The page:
Moonlight and Ashes by Sophie Masson science fiction and fantasy book and audiobook reviewsMoonlight and Ashes by Sophie Masson science fiction and fantasy book and audiobook reviewsMoonlight and Ashes by Sophie Masson

This is one of three fairy tale retellings by Sophie Masson that are only tangentially based on a traditional tale, the others being The Crystal Heart (Rapunzel) and Scarlet in the Snow (Beauty and the Beast). Moonlight and Ashes (2012) tackles Cinderella, and is quite possibly the best of the three. Incorporating elements of the story that are usually forgotten in retellings (such as the magical hazel tree) and Masson’s own imagination, it’s a fun and unpredictable fantasy adventure.

Selena is a sixteen-year-old girl living with her spineless father and wicked stepmother, as well as two stepsisters who take great pleasure in making her life miserable. If you can get through the endless self-pity of the first few chapters (the story is told in first-person narrative) and a relatively straightforward retelling of the Cinderella story (Selena attends a royal ball in chapter ten) then the book really comes into its own, with plenty of adventure and intrigue.

A series of increasingly strange events sees Selena on the run with a court noble and a werewolf girl, traversing the countryside with palace guards in pursuit. Guided by visions of her deceased mother, Selena begins to learn more about her own magical heritage while discovering a plot against the royal family — one that only she can thwart.

Masson does a great job of creating backdrop of this invented world, with a history of moon-sisters (good witches) in a catastrophic war with Mancers (men who use magic for authoritarian ends, though it’s not quite as clear-cut as that by the end of the story) that has upset the balance of the land in a way only Selena can set right.

Throw in a few prophecies, a secret identity, some clever twists and a satisfying ending, and Moonlight and Ashes is a great example of how to do a fairy tale retelling well. It has to be similar enough to its source material that you know what it’s adapting, but also take the story in directions you weren’t expecting.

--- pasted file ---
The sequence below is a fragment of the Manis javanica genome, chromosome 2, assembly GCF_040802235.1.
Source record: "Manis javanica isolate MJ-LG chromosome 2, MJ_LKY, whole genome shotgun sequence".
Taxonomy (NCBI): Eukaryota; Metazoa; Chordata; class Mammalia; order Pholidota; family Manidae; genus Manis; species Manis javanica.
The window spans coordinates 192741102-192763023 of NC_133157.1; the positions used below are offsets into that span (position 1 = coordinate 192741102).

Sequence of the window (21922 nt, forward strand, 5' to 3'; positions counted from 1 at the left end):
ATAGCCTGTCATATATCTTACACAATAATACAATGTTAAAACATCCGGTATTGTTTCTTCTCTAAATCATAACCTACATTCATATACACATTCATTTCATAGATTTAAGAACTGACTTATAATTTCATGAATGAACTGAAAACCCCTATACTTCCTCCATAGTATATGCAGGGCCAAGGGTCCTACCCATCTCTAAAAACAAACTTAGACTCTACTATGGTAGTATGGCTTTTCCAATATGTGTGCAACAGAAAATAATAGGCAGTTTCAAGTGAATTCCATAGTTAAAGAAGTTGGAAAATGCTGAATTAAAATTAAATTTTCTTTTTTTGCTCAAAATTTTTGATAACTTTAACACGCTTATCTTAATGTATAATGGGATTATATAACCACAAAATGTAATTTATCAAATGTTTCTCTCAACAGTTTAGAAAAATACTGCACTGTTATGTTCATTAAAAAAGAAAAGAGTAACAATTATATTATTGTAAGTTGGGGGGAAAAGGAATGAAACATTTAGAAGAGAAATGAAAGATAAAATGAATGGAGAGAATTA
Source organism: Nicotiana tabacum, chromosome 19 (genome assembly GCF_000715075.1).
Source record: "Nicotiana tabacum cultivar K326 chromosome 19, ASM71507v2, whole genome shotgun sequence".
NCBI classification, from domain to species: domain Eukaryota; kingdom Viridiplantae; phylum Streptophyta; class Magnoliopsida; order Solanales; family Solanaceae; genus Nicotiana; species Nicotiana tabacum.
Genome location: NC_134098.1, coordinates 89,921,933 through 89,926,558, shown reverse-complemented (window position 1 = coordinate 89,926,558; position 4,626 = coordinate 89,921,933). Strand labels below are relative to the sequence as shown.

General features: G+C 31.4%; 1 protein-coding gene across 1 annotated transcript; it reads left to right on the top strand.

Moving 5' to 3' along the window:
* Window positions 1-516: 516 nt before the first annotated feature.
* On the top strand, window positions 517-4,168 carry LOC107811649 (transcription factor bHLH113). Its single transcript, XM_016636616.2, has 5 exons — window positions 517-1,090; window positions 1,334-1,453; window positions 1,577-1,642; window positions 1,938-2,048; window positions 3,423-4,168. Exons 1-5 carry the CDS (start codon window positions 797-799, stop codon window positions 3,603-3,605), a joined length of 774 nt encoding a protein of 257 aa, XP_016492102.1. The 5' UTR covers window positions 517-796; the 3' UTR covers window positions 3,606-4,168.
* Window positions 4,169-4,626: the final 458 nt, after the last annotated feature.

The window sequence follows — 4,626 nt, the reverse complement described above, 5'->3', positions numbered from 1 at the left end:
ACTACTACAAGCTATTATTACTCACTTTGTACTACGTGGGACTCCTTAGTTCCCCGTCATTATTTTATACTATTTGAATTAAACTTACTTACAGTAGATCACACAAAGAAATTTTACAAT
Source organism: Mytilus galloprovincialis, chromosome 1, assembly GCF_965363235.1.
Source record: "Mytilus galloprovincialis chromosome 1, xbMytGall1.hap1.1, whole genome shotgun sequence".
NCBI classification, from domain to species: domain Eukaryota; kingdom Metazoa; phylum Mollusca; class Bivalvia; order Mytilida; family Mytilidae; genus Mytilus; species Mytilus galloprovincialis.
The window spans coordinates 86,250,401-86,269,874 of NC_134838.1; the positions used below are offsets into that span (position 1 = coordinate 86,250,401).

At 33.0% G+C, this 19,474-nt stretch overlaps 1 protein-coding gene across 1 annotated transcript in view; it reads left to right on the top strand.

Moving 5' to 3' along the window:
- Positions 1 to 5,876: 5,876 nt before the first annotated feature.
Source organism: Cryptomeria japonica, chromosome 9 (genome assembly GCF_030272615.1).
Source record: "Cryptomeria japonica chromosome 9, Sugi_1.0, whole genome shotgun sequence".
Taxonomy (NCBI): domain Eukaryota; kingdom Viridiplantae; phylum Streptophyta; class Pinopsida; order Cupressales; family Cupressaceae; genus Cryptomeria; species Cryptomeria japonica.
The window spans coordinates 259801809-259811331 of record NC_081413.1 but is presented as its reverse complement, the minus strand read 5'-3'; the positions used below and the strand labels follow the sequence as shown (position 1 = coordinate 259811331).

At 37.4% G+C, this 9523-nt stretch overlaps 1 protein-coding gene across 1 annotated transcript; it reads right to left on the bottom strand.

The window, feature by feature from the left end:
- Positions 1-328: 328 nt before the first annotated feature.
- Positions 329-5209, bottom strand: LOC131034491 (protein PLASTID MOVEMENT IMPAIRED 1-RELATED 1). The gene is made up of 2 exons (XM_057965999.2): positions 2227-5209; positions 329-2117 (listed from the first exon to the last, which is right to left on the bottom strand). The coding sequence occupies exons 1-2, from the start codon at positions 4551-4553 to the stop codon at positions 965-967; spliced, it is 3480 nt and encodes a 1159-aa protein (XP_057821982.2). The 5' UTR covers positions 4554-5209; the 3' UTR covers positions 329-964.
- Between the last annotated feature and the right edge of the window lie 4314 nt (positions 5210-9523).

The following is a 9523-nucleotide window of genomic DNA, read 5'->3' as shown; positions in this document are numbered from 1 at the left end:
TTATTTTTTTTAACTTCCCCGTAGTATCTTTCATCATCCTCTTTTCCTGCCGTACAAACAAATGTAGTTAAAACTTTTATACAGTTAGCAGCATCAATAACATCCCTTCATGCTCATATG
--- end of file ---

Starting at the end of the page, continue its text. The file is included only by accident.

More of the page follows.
Some parts of the story feel a little superfluous in hindsight (Olga never actually turns into a werewolf, despite many circumstances in which it would have been very helpful for her to do so) but it’s a quick, fun read told with Masson’s usual lovely prose and creative ideas.

Published in 2012. Cinderella takes fate into her own hands in this brand new tale by Sophie Masson. Welcome to the story of Cinderella as you’ve never heard it before. There is a girl whose fortunes have plummeted from wealthy aristocrat to that of a servant girl. A magic hazel twig, a dashing prince, and a desperate escape from danger combine to tell the story of a girl who refuses to allow her fairy godmother to arrange her future for her. Instead, this is the story of Selena who will take charge of her own destiny and learn that her magic is not to be feared but celebrated. Pure fairytale—with all the romance, magic, and adventure that goes along with it.


  • Rebecca Fisher

    REBECCA FISHER, with us since January 2008, earned a Masters degree in literature at the University of Canterbury in New Zealand. Her thesis included a comparison of how C.S. Lewis and Philip Pullman each use the idea of mankind’s Fall from Grace to structure the worldviews presented in their fantasy series. Rebecca is a firm believer that fantasy books written for children can be just as meaningful, well-written and enjoyable as those for adults, and in some cases, even more so. Rebecca lives in New Zealand. She is the winner of the 2015 Sir Julius Vogel Award for Best SFF Fan Writer.